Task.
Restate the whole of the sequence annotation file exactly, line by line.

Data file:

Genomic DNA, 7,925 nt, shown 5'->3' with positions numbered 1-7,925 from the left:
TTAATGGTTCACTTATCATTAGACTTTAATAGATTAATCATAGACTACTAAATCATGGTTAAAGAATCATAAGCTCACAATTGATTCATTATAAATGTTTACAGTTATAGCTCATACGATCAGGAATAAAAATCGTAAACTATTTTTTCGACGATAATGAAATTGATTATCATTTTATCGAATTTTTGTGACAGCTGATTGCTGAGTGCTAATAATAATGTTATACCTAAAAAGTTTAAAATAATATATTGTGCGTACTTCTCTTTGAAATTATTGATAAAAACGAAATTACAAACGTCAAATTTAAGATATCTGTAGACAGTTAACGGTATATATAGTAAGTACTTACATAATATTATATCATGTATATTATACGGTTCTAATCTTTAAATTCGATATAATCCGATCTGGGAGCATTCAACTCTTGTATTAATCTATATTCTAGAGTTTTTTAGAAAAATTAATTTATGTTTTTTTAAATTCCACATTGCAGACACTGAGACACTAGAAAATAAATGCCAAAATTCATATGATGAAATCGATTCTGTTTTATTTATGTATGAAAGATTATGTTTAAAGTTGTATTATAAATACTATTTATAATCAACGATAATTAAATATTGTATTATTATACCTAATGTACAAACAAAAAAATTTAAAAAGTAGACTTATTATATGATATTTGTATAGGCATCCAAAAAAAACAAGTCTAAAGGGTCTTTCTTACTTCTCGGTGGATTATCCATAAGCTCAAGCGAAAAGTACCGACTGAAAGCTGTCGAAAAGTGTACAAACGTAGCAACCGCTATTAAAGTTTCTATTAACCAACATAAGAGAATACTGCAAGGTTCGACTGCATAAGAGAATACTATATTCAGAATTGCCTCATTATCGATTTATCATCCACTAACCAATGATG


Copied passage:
Genomic DNA, 7,925 nt, shown 5'->3' with positions numbered 1-7,925 from the left:
TTAATGGTTCACTTATCATTAGACTTTAATAGATTAATCATAGACTACTAAATCATGGTTAAAGAATCATAAGCTCACAATTGATTCATTATAAATGTTTACAGTTATAGCTCATACGATCAGGAATAAAAATCGTAAACTATTTTTTCGACGATAATGAAATTGATTATCATTTTATCGAATTTTTGTGACAGCTGATTGCTGAGTGCTAATAATAATGTTATACCTAAAAAGTTTAAAATAATATATTGTGCGTACTTCTCTTTGAAATTATTGATAAAAACGAAATTACAAACGTCAAATTTAAGATATCTGTAGACAGTTAACGGTATATATAGTAAGTACTTACATAATATTATATCATGTATATTATACGGTTCTAATCTTTAAATTCGATATAATCCGATCTGGGAGCATTCAACTCTTGTATTAATCTATATTCTAGAGTTTTTTAGAAAAATTAATTTATGTTTTTTTAAATTCCACATTGCAGACACTGAGACACTAGAAAATAAATGCCAAAATTCATATGATGAAATCGATTCTGTTTTATTTATGTATGAAAGATTATGTTTAAAGTTGTATTATAAATACTATTTATAATCAACGATAATTAAATATTGTATTATTATACCTAATGTACAAACAAAAAAATTTAAAAAGTAGACTTATTATATGATATTTGTATAGGCATCCAAAAAAAACAAGTCTAAAGGGTCTTTCTTACTTCTCGGTGGATTATCCATAAGCTCAAGCGAAAAGTACCGACTGAAAGCTGTCGAAAAGTGTACAAACGTAGCAACCGCTATTAAAGTTTCTATTAACCAACATAAGAGAATACTGCAAGGTTCGACTGCATAAGAGAATACTATATTCAGAATTGCCTCATTATCGATTTATCATCCACTAACCAATGATG